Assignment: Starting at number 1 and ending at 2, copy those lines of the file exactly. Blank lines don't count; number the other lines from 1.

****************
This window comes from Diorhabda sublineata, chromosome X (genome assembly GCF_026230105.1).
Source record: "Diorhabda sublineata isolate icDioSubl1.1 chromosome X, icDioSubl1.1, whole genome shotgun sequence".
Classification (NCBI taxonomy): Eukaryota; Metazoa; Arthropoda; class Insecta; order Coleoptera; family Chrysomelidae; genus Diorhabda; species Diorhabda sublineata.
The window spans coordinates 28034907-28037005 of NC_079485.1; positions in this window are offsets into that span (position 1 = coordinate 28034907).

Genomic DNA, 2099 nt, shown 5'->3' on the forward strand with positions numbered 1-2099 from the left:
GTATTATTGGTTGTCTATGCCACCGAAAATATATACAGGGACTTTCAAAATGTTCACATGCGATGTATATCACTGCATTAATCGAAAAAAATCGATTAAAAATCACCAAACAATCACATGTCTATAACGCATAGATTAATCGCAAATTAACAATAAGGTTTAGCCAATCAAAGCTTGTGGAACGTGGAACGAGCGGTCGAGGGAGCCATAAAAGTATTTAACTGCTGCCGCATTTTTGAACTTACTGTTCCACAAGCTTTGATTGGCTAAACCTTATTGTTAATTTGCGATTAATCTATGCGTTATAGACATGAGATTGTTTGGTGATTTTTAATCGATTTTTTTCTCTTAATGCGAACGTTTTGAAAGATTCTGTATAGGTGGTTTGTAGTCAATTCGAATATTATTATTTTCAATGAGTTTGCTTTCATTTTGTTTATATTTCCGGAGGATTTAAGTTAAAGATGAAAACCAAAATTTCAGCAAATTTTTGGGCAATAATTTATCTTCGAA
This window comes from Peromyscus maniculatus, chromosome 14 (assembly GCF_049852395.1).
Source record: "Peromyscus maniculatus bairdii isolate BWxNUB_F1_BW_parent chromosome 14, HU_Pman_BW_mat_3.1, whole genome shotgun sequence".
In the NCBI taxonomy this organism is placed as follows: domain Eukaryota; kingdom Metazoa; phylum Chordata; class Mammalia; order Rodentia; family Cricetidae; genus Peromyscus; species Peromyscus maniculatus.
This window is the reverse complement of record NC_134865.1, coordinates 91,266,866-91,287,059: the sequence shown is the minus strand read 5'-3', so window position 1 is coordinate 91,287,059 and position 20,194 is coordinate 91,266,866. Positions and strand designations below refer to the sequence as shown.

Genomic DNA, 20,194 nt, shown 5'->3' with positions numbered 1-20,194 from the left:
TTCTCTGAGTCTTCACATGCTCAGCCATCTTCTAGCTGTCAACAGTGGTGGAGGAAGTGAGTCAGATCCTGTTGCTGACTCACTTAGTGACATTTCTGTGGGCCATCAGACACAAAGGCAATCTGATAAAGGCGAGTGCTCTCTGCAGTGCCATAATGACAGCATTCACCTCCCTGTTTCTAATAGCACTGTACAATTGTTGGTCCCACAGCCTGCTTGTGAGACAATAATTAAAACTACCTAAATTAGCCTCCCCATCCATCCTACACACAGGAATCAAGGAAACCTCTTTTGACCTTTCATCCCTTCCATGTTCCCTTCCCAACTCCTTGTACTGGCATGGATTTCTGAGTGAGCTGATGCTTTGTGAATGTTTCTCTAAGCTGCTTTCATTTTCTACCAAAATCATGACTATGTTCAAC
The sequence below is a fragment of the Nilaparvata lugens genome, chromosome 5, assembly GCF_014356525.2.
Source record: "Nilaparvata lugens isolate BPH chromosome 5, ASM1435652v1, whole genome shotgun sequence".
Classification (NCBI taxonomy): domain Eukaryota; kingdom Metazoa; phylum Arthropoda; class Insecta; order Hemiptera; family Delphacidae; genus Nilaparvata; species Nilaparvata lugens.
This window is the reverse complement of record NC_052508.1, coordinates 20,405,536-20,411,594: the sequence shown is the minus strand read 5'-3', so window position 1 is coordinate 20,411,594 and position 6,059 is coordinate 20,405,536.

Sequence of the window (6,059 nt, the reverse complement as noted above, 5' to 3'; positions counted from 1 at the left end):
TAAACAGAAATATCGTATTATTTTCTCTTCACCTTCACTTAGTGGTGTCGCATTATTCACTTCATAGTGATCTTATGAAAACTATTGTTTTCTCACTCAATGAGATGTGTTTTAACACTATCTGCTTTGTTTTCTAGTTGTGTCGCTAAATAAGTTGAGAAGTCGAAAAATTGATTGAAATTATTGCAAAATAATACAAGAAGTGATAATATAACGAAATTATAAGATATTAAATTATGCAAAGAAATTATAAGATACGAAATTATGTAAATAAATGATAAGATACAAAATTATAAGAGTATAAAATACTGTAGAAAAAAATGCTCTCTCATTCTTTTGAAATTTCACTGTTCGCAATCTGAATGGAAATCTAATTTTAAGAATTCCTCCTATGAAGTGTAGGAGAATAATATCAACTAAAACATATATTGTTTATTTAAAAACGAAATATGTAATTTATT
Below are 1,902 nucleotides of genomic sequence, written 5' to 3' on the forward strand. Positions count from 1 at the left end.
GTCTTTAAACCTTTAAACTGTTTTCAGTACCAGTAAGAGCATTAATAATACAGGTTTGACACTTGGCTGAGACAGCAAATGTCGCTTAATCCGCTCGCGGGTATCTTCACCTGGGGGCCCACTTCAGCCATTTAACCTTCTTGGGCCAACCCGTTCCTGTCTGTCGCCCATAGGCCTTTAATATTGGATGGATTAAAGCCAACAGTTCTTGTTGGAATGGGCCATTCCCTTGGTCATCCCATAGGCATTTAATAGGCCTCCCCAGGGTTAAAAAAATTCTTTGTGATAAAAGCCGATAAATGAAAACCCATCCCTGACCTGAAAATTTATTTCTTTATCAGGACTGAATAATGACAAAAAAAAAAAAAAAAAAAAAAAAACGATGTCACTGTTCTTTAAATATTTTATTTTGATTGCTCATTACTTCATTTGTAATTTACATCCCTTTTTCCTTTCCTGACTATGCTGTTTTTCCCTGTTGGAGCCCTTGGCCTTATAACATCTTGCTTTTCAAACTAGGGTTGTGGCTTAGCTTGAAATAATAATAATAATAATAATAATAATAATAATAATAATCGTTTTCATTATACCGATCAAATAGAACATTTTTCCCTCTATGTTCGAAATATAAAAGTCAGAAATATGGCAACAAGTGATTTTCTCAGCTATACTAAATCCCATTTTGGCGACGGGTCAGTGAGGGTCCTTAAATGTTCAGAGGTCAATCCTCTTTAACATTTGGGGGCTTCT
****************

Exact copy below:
This window comes from Diorhabda sublineata, chromosome X (genome assembly GCF_026230105.1).
Source record: "Diorhabda sublineata isolate icDioSubl1.1 chromosome X, icDioSubl1.1, whole genome shotgun sequence".